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home : news : north central illinois   May 25, 2016

1/2/2013 11:04:00 AM
Area home sales up in 2012

Home sales throughout the Illinois Valley were up in 2012. The one exception was La Salle, where sales were down despite lower prices and the availability of low-interest home loans.NewsTribune photo/Amanda Whitlock
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Home sales throughout the Illinois Valley were up in 2012. The one exception was La Salle, where sales were down despite lower prices and the availability of low-interest home loans.

NewsTribune photo/Amanda Whitlock
New construction stagnant

By Kevin Caufield
NewsTribune Reporter

New construction in the Illinois Valley remained virtually nonexistent in 2012 except in Ottawa.
Most cities in the Illinois Valley had three or less newly constructed homes or businesses take place in 2012, which has been the norm since the recession struck in late 2007.
“We’re still bumping along on the bottom like everyone else,” said Peru building and zoning officer Frank Taylor. “New construction has been really flat, if not getting worse.”
The only exception has been Ottawa. Mike Sutfin, Ottawa building and zoning director, said residential and commercial development has been increasing at a nice pace. Specific construction data on building construction in 2012 will not be available until after Jan. 1.
But Sutfin said Heritage Harbor has been building homes and neighborhoods north of the city have been expanding as well.
“Most of the single-family housing was sold by local banks that didn’t get into junk paper which had brought down the market,” Sutfin said. “As a city, we’ve maintained a robustness through a bad economy and people want to locate here and start businesses here.”
The number of new residential and commercial buildings constructed in 2012 within the NewsTribune coverage area is as follows: La Salle (1 house, 0 commercial); Peru (3 houses, 0 commercial); Putnam County (2 houses, 0 commercial); Oglesby (nothing); Spring Valley (one new house, 0 commercial); Mendota (nothing); Ottawa (unavailable); Princeton ().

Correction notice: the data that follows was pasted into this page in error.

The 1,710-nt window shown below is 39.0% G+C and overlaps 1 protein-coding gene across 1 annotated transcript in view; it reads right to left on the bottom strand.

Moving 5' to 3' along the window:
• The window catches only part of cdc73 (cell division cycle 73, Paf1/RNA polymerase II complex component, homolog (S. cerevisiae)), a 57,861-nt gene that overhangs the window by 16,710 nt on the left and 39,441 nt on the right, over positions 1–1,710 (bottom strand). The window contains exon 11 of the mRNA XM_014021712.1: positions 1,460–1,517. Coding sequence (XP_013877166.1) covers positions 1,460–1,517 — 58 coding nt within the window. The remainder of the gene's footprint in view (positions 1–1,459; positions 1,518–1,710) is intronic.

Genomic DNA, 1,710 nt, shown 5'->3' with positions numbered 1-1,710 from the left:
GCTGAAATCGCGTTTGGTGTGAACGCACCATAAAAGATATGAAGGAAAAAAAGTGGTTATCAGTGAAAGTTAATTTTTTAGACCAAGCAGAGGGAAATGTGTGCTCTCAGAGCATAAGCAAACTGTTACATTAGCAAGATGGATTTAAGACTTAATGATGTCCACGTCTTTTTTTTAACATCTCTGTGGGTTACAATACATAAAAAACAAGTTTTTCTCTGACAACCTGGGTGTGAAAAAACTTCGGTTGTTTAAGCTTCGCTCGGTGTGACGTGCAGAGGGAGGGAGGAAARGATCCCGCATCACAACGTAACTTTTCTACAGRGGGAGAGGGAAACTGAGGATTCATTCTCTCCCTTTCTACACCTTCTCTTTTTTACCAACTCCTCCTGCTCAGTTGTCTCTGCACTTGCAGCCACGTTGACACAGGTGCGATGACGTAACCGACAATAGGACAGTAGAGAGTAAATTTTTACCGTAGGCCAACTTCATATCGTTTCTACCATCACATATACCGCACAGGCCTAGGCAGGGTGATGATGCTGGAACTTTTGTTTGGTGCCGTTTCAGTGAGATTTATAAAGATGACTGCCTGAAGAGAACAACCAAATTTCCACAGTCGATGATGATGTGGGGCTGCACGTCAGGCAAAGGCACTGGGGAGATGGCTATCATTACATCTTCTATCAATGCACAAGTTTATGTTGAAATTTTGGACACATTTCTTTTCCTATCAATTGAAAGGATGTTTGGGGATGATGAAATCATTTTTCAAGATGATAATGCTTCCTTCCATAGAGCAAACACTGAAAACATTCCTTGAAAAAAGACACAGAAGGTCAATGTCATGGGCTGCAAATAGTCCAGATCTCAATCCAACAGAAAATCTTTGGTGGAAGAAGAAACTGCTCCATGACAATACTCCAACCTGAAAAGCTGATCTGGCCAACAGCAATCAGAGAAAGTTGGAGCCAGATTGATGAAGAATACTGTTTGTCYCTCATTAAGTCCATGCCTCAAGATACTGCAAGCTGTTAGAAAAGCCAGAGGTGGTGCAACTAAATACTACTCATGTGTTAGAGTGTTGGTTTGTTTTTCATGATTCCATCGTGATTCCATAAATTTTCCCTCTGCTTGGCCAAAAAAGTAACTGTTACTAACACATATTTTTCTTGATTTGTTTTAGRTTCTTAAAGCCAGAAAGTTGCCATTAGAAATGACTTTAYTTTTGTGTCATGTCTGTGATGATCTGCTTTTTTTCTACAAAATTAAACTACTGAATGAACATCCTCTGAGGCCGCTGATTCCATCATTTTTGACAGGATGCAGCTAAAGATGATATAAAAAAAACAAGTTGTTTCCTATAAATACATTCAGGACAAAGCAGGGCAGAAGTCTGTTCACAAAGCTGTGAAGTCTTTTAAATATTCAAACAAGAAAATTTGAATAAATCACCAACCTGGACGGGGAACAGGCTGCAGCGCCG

Kevin Caufield can be reached at (815) 220-6932 or

By Kevin Caufield
NewsTribune Reporter
and The Associated Press

When it comes to housing, 2012 was a buyer’s market.
The mortgage market throughout the NewsTribune coverage area held steady in some cities and improved in others, except in La Salle where sales and prices fell dramatically this year.
Real estate experts say the favorable market has been buoyed by historically low mortgage interest rates and dropping sales prices.
“We have a very nice community to live in, and more and more we are seeing people who want to live here and commute to work elsewhere,” said Illini Valley Association of Realtors director Marcia Ellis. “The market is still down from what it was in say 2007, but it’s making a comeback.”
According to multiple listing service data provided by Illini Valley Association of Realtors, closings in La Salle had averaged about 96 per year but abruptly dropped to 82 in 2012. Meanwhile, sales prices had held steady at about $69,000 in 2010 and 2011 but fell to a paltry $56,700 median in 2012.
Elsewhere, the housing market has been relatively stable. While new homes aren’t being built, the market for existing homes was either normal or more active throughout most of the Illinois Valley.
The most expensive homes have been selling in Putnam County. The median sale price there hit whopping $150,000, doubling the median price at the end of 2011. This was due largely to property sales in the Lake Thunderbird community.
 “There aren’t a lot of sales in Putnam County and those that do take place can happen in Lake Thunderbird,” Ellis said.
“When that happens, you see the median price rise dramatically because those properties are higher-end.”
The most significant jump in total home sales took place in Ottawa. In 2010 and 2011 closings there were at 173 and 171, respectively. But this year that total jumped to 246.
While new housing construction has been very minimal locally, the Commerce Department said Wednesday that builders began construction of houses and apartments at a seasonally adjusted annual rate of 861,000. That was 3 percent less than October’s annual rate of 888,000, the fastest since July 2008.
Still, the decline follows months of strong gains. Housing starts remain on track for their best year in four years, and the housing market overall appears to be sustaining its recovery.

Kevin Caufield can be reached at (815) 220-6932 or

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